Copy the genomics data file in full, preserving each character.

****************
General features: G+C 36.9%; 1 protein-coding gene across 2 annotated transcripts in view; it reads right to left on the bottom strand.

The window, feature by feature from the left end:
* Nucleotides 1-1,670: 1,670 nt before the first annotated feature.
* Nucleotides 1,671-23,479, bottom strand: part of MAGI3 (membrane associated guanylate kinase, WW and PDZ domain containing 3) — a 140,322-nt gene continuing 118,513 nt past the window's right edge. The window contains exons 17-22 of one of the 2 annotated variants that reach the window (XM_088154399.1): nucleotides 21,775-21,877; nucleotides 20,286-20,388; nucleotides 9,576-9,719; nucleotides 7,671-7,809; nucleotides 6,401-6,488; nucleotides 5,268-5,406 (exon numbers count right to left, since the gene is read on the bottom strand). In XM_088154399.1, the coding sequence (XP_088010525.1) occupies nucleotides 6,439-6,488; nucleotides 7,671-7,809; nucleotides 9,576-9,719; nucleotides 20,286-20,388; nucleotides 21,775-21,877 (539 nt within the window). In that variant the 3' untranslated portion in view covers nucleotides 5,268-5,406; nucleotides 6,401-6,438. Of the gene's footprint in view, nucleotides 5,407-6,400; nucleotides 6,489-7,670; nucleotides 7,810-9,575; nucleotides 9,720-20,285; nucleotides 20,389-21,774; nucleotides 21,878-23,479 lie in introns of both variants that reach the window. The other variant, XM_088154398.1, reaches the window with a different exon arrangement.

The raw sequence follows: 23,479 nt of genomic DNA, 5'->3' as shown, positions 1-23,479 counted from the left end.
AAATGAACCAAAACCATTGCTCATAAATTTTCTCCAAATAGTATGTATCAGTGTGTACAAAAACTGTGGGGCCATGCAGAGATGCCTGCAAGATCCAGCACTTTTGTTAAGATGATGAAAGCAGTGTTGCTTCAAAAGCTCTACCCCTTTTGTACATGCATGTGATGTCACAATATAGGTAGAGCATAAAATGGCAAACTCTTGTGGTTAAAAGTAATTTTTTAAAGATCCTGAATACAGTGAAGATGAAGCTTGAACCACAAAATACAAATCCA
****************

General features: G+C 36.9%; 1 protein-coding gene across 2 annotated transcripts in view; it reads right to left on the bottom strand.

The window, feature by feature from the left end:
* Nucleotides 1-1,670: 1,670 nt before the first annotated feature.
* Nucleotides 1,671-23,479, bottom strand: part of MAGI3 (membrane associated guanylate kinase, WW and PDZ domain containing 3) — a 140,322-nt gene continuing 118,513 nt past the window's right edge. The window contains exons 17-22 of one of the 2 annotated variants that reach the window (XM_088154399.1): nucleotides 21,775-21,877; nucleotides 20,286-20,388; nucleotides 9,576-9,719; nucleotides 7,671-7,809; nucleotides 6,401-6,488; nucleotides 5,268-5,406 (exon numbers count right to left, since the gene is read on the bottom strand). In XM_088154399.1, the coding sequence (XP_088010525.1) occupies nucleotides 6,439-6,488; nucleotides 7,671-7,809; nucleotides 9,576-9,719; nucleotides 20,286-20,388; nucleotides 21,775-21,877 (539 nt within the window). In that variant the 3' untranslated portion in view covers nucleotides 5,268-5,406; nucleotides 6,401-6,438. Of the gene's footprint in view, nucleotides 5,407-6,400; nucleotides 6,489-7,670; nucleotides 7,810-9,575; nucleotides 9,720-20,285; nucleotides 20,389-21,774; nucleotides 21,878-23,479 lie in introns of both variants that reach the window. The other variant, XM_088154398.1, reaches the window with a different exon arrangement.

The raw sequence follows: 23,479 nt of genomic DNA, 5'->3' as shown, positions 1-23,479 counted from the left end.
AAATGAACCAAAACCATTGCTCATAAATTTTCTCCAAATAGTATGTATCAGTGTGTACAAAAACTGTGGGGCCATGCAGAGATGCCTGCAAGATCCAGCACTTTTGTTAAGATGATGAAAGCAGTGTTGCTTCAAAAGCTCTACCCCTTTTGTACATGCATGTGATGTCACAATATAGGTAGAGCATAAAATGGCAAACTCTTGTGGTTAAAAGTAATTTTTTAAAGATCCTGAATACAGTGAAGATGAAGCTTGAACCACAAAATACAAATCCA